National Volunteer week: a time to say thank you!
April 20th, 2021 Articles
Volunteers make a real difference in the lives of our patients, families and staff
“Did you know that we have 1,500 volunteers who devote their time and energy to helping out in our hospitals?” asks Rita Giulione, Manager, Volunteer Services, MUHC Adult sites. “Our volunteers greet patients and help them with directions, hold patients’ hands to comfort them, and so much more. Our volunteer program is a great MUHC tradition that adapts to changing needs, even in these difficult times.”
“What I enjoy most about my volunteer work is the feeling I get when someone is grateful for the assistance I’ve given them,” says long-time volunteer Victor Francisco, 55 years old and former Security Administrator at Concordia University. Victor volunteers at the E.N.T. (Ear, Nose and Throat) and orthopedics clinics, performing various clerical duties and working the information desk. He also helps with in-patient visitor registration and wayfinding.
“A visit to a hospital is not necessarily a happy occasion. Some patients are nervous about a test they’re about to take; some are lost, and overwhelmed walking into a place as large as the Montreal General Hospital. I have seen people brought to tears of gratitude because a volunteer took the time to show them how to get from A to B.”
“Victor is a fantastic volunteer,” says Rita. “He treats everybody with respect and genuine affection. Patients and staff love him! He truly is a model for us and loves to give a hand to our newcomers, like Thomas for example, who arrived at the MGH at a very difficult period.”
Thomas Christinck, a 24-year-old student, started volunteering at the MGH last September. “I do lots of things - help patients find their way to appointments, make transportation arrangements, and help make things run more smoothly at the blood clinic by making sure that patients have all the information they need before their appointment,” he says. “I feel that I need to help people in any way I can. I like that no two days are the same - even at the same location in the hospital, new situations always come up, especially with COVID-19. Volunteering at the hospital has opened my eyes to the diversity of the community and how many people rely on the healthcare system every day. I feel very fortunate to be a volunteer during such an unusual and challenging time. I realize how important it is to take care of each other, and I’m amazed by the positive interactions I have. People can be really nice and grateful for your help, even if what you’re doing is very small.”
David Cruz is another young student who decided to volunteer last October at the Glen site. This 21-year-old loves the ambiance on site: “Everyone I work with, from security guards, to nurses, and administration teams, take so much pride in what they do. They’re always there to help.”
As a wayfinder, David’s role is to greet patients and visitors as they arrive and guide them around the hospital. “At first, I was anxious about going to see people and offer help. I would hold back and just wait until they asked me - but now, I jump ahead and offer my help. It feels gratifying to be able to make a difference.”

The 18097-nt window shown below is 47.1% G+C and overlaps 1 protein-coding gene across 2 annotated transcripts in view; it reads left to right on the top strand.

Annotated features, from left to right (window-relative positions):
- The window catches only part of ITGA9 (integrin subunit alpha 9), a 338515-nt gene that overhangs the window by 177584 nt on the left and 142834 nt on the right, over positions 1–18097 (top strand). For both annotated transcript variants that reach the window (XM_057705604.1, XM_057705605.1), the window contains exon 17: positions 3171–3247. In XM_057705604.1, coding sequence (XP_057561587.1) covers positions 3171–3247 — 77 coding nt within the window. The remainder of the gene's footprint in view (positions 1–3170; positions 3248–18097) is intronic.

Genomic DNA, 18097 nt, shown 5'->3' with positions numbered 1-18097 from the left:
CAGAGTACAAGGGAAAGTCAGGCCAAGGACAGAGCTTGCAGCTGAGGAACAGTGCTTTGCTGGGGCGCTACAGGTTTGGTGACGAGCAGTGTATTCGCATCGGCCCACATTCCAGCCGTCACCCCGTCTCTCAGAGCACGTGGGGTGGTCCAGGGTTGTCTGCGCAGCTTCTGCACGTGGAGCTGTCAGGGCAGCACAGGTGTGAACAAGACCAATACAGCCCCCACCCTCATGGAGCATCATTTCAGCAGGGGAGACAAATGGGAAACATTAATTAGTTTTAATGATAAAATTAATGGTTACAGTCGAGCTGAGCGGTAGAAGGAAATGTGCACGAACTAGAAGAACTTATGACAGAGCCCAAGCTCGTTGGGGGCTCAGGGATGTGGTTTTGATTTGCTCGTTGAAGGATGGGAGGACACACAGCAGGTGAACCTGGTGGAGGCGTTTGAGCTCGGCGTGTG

David recalls a time when a man from Columbia came to the hospital and could not speak French or English. “Luckily, I speak Spanish, so I was able to help him out. I stayed with him as we were waiting for his appointment. He told me about his situation, his move to Quebec, his family. I did my best to just listen. When he left, he showed his appreciation and told me how great he felt. It was very moving for me.”
Bahareh Sadeghi, who completed a master’s degree in business administration and recently finished prerequisites for medical school, has been volunteering as a wayfinder at the Glen site since September 2020. “Sometimes I encounter people who are anxious, and so when they reach out to us for help, they don’t really listen,” says Bahareh. “I help them feel more calm. For me, it’s a challenge that’s well worth the time and energy, with smiles and peacefulness as a result–which is priceless!”
“Bahareh is a wonderful volunteer, caring an empathetic”, says Rita. “She is always looking to help anywhere she is needed. We are extremely happy and very lucky to have her on our team.”
Since February 2021, Bahareh has been helping out in our COVID-19 vaccination clinic, and like all volunteers, Bahareh values her experiences: “Each day is unique. I try to put myself in the position of patients or visitors and try to imagine what they are going through; what they’re feeling. We cannot judge others by observable behaviours alone. There are numerous other factors that play a hidden role. I am thankful for volunteering as it helps me have a stronger relationship with patients, and gives me a beautiful feeling of being helpful to people and society.”